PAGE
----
It’s not often that a top-rated TV series is cancelled unceremoniously, but strange things happened in the 1960’s, and in this case the victim was the series The Wild Wild West(TWWW).
TWWW premiered in 1965, the same year as other great series such as Hogan’s Heroes. It rose quickly to the top of the Nielsen ratings for a number of reasons: 1) the star, Robert Conrad, was a real heartthrob for young women of that time 2) the series was novel and nothing like it had ever been on TV before 3) it had everything that young men of the time wanted – fantastic gadgets, beautiful women, lots of violence, animated sequences, and 4) a recurring supervillain. From the IMDb:
In 1965 someone had the bright idea to mix the two most popular genres at that time, spy shows and westerns, and came up with this classic series. The western elements were obviously the horses, Indians and a strong hero and the espionage elements were the gadgets and megalomaniacal villains. Robert Conrad was excellent as Jim West and Ross Martin was just as great as the master of disguise Artemis Gordon. The chemistry between the two leads helped to make this show a classic. However, Michael Dunn pretty much stole the show as supervillain Miguelito Loveless, or as Artie would often call him, "The Little Wizard".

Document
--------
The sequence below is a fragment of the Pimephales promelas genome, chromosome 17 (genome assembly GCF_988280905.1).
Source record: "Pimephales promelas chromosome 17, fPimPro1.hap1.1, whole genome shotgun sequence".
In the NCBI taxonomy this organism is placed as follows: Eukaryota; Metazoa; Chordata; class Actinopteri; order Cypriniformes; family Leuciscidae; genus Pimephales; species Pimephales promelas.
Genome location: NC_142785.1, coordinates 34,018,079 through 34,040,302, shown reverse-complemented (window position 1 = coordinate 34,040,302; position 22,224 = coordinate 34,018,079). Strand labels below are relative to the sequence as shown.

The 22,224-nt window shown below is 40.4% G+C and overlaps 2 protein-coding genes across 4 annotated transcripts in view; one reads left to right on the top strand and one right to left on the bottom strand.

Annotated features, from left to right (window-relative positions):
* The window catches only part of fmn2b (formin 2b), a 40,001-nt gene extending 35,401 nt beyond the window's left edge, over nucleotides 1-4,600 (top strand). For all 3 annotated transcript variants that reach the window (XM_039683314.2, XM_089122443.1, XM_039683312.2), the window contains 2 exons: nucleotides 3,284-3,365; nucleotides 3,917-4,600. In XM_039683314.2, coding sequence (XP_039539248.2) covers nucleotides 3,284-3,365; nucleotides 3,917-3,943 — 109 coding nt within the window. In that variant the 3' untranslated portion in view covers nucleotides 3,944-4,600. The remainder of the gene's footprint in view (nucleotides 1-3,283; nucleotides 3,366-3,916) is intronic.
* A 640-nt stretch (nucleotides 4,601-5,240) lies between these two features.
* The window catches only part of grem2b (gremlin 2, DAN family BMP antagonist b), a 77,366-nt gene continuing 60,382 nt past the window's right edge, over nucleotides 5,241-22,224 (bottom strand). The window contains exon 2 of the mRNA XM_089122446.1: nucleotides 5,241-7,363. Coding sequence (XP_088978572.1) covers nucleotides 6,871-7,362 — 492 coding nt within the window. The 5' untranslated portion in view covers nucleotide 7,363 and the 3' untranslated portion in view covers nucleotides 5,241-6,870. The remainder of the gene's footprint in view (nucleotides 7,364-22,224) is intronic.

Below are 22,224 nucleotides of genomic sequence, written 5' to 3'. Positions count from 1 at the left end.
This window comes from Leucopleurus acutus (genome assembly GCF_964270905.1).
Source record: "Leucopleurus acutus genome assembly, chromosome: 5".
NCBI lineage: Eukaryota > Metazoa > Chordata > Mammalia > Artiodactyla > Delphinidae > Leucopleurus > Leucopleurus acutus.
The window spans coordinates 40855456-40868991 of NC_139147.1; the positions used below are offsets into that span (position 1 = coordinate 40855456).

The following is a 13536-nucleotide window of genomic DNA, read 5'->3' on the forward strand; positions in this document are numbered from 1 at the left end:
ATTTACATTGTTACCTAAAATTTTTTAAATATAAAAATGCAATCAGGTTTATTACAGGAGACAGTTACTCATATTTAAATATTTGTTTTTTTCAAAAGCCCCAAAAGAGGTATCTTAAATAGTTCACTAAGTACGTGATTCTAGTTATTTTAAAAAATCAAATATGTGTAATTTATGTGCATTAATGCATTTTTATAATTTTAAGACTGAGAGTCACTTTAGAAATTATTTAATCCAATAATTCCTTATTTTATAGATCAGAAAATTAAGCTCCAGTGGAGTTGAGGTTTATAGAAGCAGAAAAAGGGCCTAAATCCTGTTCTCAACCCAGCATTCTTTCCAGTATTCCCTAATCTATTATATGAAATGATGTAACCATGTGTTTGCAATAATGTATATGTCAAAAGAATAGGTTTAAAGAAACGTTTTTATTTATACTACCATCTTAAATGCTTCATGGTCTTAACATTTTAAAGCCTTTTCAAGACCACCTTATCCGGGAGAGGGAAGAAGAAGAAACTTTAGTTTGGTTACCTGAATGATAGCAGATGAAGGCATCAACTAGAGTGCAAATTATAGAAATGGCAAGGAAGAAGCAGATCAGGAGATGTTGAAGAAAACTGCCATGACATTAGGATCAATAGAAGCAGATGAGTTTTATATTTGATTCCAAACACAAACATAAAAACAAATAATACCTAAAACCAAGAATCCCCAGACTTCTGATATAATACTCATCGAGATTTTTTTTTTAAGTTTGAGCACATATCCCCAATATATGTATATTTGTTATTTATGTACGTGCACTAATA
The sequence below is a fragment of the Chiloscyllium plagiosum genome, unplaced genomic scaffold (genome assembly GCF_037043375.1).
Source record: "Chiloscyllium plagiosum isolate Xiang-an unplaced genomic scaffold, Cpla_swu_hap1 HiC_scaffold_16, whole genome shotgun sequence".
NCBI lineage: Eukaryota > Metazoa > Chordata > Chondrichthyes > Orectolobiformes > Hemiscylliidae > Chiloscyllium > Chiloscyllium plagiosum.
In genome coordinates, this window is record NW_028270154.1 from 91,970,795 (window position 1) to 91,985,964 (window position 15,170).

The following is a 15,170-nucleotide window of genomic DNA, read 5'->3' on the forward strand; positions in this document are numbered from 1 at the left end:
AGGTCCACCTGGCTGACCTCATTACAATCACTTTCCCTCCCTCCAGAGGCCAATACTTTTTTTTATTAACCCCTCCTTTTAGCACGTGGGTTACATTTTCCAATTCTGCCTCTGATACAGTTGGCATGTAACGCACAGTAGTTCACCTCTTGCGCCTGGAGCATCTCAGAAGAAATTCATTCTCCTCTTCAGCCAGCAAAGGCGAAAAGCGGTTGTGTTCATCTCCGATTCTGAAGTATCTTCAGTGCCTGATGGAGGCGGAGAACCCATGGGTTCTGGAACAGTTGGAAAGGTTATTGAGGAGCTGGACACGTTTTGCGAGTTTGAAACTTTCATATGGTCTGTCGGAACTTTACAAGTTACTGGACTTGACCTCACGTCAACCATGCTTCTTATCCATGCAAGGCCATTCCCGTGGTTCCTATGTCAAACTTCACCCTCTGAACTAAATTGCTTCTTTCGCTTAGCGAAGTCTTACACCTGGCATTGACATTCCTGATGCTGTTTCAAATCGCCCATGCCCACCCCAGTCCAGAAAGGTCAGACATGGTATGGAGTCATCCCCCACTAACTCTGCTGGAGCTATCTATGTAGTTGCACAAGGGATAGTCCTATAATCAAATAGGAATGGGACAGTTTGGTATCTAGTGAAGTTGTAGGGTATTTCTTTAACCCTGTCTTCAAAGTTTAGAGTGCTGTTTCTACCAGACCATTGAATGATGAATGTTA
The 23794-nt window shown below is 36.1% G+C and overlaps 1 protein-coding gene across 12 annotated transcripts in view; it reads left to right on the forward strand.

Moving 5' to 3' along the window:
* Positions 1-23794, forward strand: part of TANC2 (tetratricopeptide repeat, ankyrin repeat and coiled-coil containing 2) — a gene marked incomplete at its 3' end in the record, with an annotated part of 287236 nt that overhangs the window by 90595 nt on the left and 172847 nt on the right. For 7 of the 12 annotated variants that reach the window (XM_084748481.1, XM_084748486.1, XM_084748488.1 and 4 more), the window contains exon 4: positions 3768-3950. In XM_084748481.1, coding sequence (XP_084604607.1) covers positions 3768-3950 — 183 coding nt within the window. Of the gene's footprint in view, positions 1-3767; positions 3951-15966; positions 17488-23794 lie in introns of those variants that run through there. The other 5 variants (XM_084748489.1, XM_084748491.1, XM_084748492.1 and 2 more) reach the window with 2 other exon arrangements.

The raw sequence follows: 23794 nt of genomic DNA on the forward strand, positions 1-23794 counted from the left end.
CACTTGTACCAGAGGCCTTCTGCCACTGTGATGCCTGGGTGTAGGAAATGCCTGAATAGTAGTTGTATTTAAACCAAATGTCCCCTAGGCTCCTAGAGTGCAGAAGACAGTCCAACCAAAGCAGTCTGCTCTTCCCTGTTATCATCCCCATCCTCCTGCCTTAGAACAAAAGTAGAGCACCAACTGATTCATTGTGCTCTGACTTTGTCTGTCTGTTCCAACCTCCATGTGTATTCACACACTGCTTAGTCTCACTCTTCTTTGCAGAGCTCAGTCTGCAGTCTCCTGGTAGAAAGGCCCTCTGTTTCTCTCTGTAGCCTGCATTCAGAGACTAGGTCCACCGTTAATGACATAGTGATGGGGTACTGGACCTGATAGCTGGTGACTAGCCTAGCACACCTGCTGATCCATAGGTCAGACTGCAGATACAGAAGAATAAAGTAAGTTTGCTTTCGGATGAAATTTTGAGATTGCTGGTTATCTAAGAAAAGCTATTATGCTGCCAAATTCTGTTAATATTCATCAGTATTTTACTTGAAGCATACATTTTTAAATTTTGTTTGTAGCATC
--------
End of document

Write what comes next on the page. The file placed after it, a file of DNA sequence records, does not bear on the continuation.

Eventually the series became the victim of its own success, as it had to become more outrageous and more violent to retain its core audience. By 1968, the program was one of the most violent on TV, and then something unforeseen happened – the assassination of Robert Kennedy.
Kennedy’s murder brought about the Gun Control Act of 1968, and it also caused the three networks to purge their most violent offerings, among these TWWW. No matter that it was one of the top-rated TV shows, it had to go and was axed. Robert Conrad was most vocal about the unfairness of it all, but to no avail. Welcome to Syndication Hell, Mr. West.
YouTube contains many if not all episodes, although their video quality may vary widely. Below are embedded a couple of those that are directly available; all seem to be available indirectly.
Regarding the animated sequence shown above, the 4 areas featuring other characters changed during the episode, with a freeze-frame drawing of the action seen at the break replacing one segment, until all were changed by the end of the episode. Originally, the cowboy kisses the woman intent on stabbing him. Later episodes showed the cowboy knocking the woman down instead. And then they wondered why it was canceled…..